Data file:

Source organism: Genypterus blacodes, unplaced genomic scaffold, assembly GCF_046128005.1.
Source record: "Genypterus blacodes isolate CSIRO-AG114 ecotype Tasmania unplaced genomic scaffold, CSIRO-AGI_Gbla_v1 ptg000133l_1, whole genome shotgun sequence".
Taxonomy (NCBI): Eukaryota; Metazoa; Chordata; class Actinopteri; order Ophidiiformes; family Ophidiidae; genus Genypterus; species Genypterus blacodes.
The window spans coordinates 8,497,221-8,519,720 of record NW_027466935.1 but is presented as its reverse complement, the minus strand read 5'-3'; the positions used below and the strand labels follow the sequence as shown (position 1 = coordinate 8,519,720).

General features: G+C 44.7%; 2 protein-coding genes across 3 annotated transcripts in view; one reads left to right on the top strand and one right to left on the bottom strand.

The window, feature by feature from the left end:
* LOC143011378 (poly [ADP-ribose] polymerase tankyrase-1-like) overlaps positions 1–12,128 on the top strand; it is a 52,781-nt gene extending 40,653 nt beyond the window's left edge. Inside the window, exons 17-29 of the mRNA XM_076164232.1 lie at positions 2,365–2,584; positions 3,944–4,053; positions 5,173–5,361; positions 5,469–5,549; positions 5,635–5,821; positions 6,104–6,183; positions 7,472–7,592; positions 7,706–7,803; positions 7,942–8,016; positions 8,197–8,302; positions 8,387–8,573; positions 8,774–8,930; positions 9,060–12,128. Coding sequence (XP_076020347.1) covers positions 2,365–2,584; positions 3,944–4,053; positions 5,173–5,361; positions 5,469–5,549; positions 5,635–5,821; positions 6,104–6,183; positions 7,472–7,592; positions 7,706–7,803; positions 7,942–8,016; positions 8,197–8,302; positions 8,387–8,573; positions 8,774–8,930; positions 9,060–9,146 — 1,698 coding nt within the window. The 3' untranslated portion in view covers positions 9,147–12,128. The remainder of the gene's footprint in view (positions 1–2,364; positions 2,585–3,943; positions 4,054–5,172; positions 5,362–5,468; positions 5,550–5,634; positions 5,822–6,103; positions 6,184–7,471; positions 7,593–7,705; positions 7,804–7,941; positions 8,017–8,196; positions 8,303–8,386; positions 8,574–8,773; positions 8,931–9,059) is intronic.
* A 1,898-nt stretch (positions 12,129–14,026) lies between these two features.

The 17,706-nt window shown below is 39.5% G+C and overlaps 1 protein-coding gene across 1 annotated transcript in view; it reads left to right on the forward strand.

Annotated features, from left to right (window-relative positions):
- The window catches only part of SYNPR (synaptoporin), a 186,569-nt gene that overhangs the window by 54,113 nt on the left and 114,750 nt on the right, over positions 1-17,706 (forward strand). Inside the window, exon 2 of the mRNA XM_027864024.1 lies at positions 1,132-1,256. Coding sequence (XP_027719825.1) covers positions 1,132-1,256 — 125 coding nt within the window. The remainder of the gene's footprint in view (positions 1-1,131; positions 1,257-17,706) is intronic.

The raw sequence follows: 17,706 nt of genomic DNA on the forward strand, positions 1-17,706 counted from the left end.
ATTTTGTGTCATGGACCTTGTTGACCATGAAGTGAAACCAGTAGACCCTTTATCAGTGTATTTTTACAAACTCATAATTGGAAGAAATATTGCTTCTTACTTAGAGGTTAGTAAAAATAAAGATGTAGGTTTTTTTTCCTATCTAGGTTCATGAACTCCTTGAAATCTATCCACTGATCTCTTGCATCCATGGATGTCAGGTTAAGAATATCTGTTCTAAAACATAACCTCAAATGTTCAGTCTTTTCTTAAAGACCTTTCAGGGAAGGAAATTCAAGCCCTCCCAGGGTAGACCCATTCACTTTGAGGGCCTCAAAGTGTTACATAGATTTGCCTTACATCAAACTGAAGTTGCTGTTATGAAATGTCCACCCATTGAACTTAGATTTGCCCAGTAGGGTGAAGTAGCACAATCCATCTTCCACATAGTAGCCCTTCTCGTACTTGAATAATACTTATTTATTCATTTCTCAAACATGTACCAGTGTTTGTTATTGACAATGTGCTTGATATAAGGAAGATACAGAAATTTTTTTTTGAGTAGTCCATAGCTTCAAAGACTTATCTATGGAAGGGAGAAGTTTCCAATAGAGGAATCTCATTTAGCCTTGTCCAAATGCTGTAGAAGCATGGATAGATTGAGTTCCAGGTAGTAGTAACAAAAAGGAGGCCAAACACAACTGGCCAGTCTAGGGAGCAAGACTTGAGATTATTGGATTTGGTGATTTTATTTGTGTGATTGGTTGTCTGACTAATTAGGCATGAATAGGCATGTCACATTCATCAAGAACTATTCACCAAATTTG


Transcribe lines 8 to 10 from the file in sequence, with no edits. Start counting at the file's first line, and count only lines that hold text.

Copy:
* A 1,898-nt stretch (positions 12,129–14,026) lies between these two features.

The 17,706-nt window shown below is 39.5% G+C and overlaps 1 protein-coding gene across 1 annotated transcript in view; it reads left to right on the forward strand.

Annotated features, from left to right (window-relative positions):